Philippines is Flooding. Has Our Well Run Dry?

by Leonard

There’s no point in posting Philippine news of this magnitude here. When something is as tragic as Typhoon Frank, the floods and the missing passengers from the capsized ferry — you need not look any further than your daily paper or CNN. It’s all right there and you’ve got no excuse for not knowing what is going on in the Philippines.

In fact, these are the times when I realize how Filipino Canadian I really am; co-workers at the office come up to me and say, “It’s too bad what’s happening in YOUR country”, then ask if I have any family that has been affected. And I can only make small talk — I don’t know what’s going on and haven’t spoken to my relatives in the Philippines in a while.

It reminds of of being a 13 year-old when People Power happened. The teacher called on me to tell the class what was happening in “my country”, and I didn’t know who in the blue hell either Marcos OR Aquino were.

It’s times like these when it should matter to be Filipino When things are looking grim, I want to feel that compassion, but a big part of my doesn’t know how. It’s also times like these when it feels weird to be Canadian. I love the Philippines but when it comes down to it, I’m thankful I live here and not there. So how am I supposed to feel compassion for a place that I’m glad that my parents left?

How do you do that?

In any case, the news is everywhere so we won’t post it again here this time around. If you haven’t read it, at least do yourself a favour and see what’s going on. That’s the least we can do. I mean, we’re FROM there.

Then, if you are interested in doing more — there’s folks who can help with that too. Here’s a release from a few of our friends with some info on how you can help out.


22 June 2008

The Filipino community in Canada and Canadians grieve and sympathize with the victims of supertyphoon Fengshen (Frank) that swept the Philippines over the weekend. We urgently appeal for financial support to help the relief efforts.

According to official reports, nearly 1000 people are confirmed dead, including those dead or missing from a ferry that sank in central Philippines. Over 35, 500 families had to be evacuated from their homes due to the rapid flooding and landslide risks. The hardest hit areas are Iloilo, Romblon, Cotabato, Antique, and Capiz.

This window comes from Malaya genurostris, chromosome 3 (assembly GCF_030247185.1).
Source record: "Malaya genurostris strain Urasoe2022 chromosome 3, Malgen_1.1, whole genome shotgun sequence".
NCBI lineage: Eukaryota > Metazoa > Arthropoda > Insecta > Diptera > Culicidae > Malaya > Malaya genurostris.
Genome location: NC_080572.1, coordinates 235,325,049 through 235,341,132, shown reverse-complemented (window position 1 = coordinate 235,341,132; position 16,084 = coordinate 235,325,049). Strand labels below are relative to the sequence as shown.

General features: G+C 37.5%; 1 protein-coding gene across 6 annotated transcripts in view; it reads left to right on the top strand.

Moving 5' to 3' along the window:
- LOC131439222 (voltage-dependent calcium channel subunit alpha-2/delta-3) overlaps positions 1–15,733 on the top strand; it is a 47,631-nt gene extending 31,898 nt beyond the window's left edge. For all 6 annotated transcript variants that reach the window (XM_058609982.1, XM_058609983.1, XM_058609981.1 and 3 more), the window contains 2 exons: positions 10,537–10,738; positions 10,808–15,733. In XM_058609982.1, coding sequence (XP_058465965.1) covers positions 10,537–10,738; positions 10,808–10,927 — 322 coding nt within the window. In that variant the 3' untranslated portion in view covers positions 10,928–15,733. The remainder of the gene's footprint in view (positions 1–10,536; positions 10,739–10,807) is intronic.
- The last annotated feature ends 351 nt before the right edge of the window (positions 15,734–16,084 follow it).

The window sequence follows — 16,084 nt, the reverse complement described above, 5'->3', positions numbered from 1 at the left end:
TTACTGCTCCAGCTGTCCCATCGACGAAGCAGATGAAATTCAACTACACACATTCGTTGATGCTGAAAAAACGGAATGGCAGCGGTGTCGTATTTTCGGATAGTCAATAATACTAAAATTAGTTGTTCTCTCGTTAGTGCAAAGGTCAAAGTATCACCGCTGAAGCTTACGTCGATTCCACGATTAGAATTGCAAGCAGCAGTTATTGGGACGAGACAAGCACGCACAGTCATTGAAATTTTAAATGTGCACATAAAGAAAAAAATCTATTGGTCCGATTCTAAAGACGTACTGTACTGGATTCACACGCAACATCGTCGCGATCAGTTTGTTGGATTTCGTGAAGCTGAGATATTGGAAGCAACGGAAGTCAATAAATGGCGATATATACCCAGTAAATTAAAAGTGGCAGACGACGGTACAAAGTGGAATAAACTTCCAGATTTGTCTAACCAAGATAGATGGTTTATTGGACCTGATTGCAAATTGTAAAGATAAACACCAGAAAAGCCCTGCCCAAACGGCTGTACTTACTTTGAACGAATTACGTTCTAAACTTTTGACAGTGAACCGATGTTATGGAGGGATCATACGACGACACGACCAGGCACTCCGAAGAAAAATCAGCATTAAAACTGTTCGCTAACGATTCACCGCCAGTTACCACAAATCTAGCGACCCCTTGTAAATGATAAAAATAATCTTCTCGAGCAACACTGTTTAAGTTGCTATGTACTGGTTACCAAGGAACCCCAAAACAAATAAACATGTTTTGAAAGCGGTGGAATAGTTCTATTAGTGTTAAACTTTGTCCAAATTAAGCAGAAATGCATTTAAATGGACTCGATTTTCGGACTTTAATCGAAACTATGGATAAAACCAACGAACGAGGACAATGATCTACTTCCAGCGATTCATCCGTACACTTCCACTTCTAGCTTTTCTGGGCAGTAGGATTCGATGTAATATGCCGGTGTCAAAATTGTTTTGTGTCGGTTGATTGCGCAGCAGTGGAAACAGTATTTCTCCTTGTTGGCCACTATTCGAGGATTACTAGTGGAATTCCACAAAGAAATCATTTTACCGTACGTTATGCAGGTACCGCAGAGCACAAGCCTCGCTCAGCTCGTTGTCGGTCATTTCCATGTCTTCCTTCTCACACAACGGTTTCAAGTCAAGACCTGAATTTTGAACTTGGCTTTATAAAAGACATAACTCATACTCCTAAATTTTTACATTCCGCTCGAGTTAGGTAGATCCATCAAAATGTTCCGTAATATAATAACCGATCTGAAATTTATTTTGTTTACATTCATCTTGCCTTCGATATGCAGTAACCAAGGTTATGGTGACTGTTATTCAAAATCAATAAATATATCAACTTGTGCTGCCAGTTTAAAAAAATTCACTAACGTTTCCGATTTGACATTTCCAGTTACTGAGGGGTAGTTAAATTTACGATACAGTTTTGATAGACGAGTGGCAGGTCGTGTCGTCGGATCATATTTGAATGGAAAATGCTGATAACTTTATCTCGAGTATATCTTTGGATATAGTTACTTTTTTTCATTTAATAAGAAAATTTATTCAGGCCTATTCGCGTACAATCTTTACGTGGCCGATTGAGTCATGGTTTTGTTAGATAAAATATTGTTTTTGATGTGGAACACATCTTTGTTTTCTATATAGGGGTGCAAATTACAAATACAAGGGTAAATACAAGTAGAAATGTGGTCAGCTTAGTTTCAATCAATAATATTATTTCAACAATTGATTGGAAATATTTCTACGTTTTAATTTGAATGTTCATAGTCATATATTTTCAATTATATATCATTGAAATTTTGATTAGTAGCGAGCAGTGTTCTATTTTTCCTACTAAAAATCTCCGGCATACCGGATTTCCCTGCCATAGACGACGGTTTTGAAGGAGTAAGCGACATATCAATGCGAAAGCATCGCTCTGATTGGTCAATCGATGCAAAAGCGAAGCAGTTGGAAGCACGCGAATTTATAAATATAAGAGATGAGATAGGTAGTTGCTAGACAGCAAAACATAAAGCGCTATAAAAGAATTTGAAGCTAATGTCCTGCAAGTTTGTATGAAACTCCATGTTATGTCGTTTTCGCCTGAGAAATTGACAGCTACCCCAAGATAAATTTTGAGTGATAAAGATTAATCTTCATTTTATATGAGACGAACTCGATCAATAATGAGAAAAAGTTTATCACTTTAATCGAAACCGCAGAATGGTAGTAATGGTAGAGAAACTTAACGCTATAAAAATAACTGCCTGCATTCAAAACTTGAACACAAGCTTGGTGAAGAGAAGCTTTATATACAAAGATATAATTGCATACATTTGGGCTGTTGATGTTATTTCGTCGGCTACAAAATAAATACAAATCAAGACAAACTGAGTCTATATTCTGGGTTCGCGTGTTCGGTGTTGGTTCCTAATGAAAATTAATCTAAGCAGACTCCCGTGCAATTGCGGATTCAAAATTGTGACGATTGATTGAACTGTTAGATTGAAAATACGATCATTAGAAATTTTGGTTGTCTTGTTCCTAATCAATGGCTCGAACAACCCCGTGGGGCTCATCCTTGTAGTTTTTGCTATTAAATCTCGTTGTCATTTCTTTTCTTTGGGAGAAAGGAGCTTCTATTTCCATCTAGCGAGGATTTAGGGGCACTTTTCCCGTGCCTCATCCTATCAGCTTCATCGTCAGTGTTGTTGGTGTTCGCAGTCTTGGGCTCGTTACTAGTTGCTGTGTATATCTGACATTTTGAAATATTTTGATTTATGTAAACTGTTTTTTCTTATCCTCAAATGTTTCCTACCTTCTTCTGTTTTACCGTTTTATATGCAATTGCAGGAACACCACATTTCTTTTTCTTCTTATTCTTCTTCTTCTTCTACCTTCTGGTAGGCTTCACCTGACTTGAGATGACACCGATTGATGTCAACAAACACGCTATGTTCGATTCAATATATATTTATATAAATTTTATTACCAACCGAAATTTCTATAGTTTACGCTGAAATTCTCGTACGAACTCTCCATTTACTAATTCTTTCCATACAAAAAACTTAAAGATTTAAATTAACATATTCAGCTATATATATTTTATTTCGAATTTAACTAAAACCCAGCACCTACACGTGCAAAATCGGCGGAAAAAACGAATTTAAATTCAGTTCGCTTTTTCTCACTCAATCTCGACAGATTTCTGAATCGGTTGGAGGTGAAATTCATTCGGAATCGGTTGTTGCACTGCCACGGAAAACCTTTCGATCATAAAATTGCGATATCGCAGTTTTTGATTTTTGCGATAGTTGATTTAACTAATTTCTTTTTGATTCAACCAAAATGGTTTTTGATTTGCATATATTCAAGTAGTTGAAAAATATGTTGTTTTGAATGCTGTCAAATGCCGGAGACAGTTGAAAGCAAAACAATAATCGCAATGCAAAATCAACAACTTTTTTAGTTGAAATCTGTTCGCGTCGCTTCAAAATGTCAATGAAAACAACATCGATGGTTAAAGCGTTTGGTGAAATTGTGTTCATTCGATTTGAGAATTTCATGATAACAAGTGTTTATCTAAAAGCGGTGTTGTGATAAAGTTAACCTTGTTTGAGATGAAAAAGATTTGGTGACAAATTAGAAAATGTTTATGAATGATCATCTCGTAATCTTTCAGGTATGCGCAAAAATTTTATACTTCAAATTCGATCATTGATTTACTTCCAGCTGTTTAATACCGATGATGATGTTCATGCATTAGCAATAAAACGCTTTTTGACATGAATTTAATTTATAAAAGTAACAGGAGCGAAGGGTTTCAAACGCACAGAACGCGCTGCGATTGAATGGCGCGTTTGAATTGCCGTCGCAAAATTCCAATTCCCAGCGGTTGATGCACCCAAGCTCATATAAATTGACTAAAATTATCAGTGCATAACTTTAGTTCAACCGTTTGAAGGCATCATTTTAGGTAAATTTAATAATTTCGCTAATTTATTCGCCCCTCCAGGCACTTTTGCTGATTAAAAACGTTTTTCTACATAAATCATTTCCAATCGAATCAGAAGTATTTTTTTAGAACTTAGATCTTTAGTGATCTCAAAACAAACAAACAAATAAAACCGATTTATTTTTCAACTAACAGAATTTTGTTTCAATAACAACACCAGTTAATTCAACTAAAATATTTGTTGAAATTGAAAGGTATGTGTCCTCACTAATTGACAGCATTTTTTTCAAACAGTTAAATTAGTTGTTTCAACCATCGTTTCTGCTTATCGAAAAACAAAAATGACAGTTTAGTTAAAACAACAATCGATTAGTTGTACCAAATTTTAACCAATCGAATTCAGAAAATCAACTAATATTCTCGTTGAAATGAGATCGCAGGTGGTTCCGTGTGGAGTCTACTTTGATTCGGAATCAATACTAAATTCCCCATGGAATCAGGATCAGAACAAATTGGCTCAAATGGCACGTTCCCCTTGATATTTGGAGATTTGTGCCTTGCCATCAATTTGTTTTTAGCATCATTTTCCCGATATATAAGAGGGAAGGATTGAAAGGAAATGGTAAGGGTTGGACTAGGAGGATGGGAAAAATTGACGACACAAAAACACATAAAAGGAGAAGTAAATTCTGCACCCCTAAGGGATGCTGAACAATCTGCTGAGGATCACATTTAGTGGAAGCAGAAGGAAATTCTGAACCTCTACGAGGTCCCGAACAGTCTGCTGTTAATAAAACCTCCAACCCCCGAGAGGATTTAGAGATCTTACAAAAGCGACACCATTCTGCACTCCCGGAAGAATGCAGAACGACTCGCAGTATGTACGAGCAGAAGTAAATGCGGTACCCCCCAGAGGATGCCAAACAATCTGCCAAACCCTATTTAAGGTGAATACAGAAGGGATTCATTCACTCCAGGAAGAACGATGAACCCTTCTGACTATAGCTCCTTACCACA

In these times of natural disasters, the majority of victims are the poverty-stricken population. The majority of the people are already faced with economic crisis, such as the food crisis, the typhoon adds further suffering to the Filipino people. Already pushed in the margins of government priorities, the needy and poor populations are further left in extreme vulnerability and danger in times of natural and man-made calamities.

The Philippines is ill-equipped to handle natural calamities because most of the government budget goes towards servicing the foreign debt and militarization, and not towards badly-needed social services. According to reports, only 0.1 percent of national budget is allotted to calamity funds.

In these trying times, it is ever-more urgent for us to continue to build direct people to people support. Please donate to help in the people’s relief efforts.

Donations can be made at any Vancouver City Savings Credit Union branch to the account: “Philippine Disaster Relief Fund,” Account Number: 63487, Branch 28. You can mail your donations to Philippine Women Centre of B.C. 451 Powell Street, Vancouver, B.C., V6A 1G7. Please signify that your donations are for “Typhoon Frank” relief efforts.

In solidarity,

B.C. Committee for Human Rights in the Philippines
Philippine Women Centre of B.C.
Filipino-Canadian Youth Alliance
Filipino Nurses Support Group
SIKLAB (Overseas Filipino workers’ organization)
Sinag Bayan Cultural Arts Collective

~ by Leonard on June 24, 2008.

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